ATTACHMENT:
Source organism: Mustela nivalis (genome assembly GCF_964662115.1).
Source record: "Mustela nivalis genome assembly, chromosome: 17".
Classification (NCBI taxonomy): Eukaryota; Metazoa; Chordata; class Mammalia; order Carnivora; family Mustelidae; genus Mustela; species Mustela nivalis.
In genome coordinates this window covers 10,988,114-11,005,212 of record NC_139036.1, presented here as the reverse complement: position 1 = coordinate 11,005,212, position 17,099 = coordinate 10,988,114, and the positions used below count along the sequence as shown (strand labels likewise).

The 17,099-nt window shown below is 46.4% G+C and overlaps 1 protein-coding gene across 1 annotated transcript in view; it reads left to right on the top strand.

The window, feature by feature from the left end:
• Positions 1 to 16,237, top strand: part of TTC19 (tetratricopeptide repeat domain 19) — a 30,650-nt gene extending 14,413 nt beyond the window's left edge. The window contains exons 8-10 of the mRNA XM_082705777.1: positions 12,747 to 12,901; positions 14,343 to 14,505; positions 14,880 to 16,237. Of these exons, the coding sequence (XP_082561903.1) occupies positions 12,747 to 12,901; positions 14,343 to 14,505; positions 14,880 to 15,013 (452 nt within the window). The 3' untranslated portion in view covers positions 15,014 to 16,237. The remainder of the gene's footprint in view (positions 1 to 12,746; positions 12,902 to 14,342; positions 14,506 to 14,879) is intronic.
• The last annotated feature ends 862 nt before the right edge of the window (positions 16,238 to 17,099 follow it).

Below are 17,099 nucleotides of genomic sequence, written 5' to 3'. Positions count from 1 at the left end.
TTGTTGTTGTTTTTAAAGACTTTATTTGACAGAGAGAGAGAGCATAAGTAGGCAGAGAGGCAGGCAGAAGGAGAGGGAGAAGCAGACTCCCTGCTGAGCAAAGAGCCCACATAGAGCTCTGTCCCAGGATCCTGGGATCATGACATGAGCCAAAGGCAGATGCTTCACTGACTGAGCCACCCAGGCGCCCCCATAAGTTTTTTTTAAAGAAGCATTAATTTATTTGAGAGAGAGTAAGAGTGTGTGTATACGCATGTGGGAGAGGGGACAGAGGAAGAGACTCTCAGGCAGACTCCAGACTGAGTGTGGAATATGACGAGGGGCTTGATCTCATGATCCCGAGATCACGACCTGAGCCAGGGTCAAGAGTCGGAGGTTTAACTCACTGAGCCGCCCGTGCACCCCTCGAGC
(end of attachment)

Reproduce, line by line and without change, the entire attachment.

Source organism: Mustela nivalis (genome assembly GCF_964662115.1).
Source record: "Mustela nivalis genome assembly, chromosome: 17".
Classification (NCBI taxonomy): Eukaryota; Metazoa; Chordata; class Mammalia; order Carnivora; family Mustelidae; genus Mustela; species Mustela nivalis.
In genome coordinates this window covers 10,988,114-11,005,212 of record NC_139036.1, presented here as the reverse complement: position 1 = coordinate 11,005,212, position 17,099 = coordinate 10,988,114, and the positions used below count along the sequence as shown (strand labels likewise).

The 17,099-nt window shown below is 46.4% G+C and overlaps 1 protein-coding gene across 1 annotated transcript in view; it reads left to right on the top strand.

The window, feature by feature from the left end:
• Positions 1 to 16,237, top strand: part of TTC19 (tetratricopeptide repeat domain 19) — a 30,650-nt gene extending 14,413 nt beyond the window's left edge. The window contains exons 8-10 of the mRNA XM_082705777.1: positions 12,747 to 12,901; positions 14,343 to 14,505; positions 14,880 to 16,237. Of these exons, the coding sequence (XP_082561903.1) occupies positions 12,747 to 12,901; positions 14,343 to 14,505; positions 14,880 to 15,013 (452 nt within the window). The 3' untranslated portion in view covers positions 15,014 to 16,237. The remainder of the gene's footprint in view (positions 1 to 12,746; positions 12,902 to 14,342; positions 14,506 to 14,879) is intronic.
• The last annotated feature ends 862 nt before the right edge of the window (positions 16,238 to 17,099 follow it).

Below are 17,099 nucleotides of genomic sequence, written 5' to 3'. Positions count from 1 at the left end.
TTGTTGTTGTTTTTAAAGACTTTATTTGACAGAGAGAGAGAGCATAAGTAGGCAGAGAGGCAGGCAGAAGGAGAGGGAGAAGCAGACTCCCTGCTGAGCAAAGAGCCCACATAGAGCTCTGTCCCAGGATCCTGGGATCATGACATGAGCCAAAGGCAGATGCTTCACTGACTGAGCCACCCAGGCGCCCCCATAAGTTTTTTTTAAAGAAGCATTAATTTATTTGAGAGAGAGTAAGAGTGTGTGTATACGCATGTGGGAGAGGGGACAGAGGAAGAGACTCTCAGGCAGACTCCAGACTGAGTGTGGAATATGACGAGGGGCTTGATCTCATGATCCCGAGATCACGACCTGAGCCAGGGTCAAGAGTCGGAGGTTTAACTCACTGAGCCGCCCGTGCACCCCTCGAGC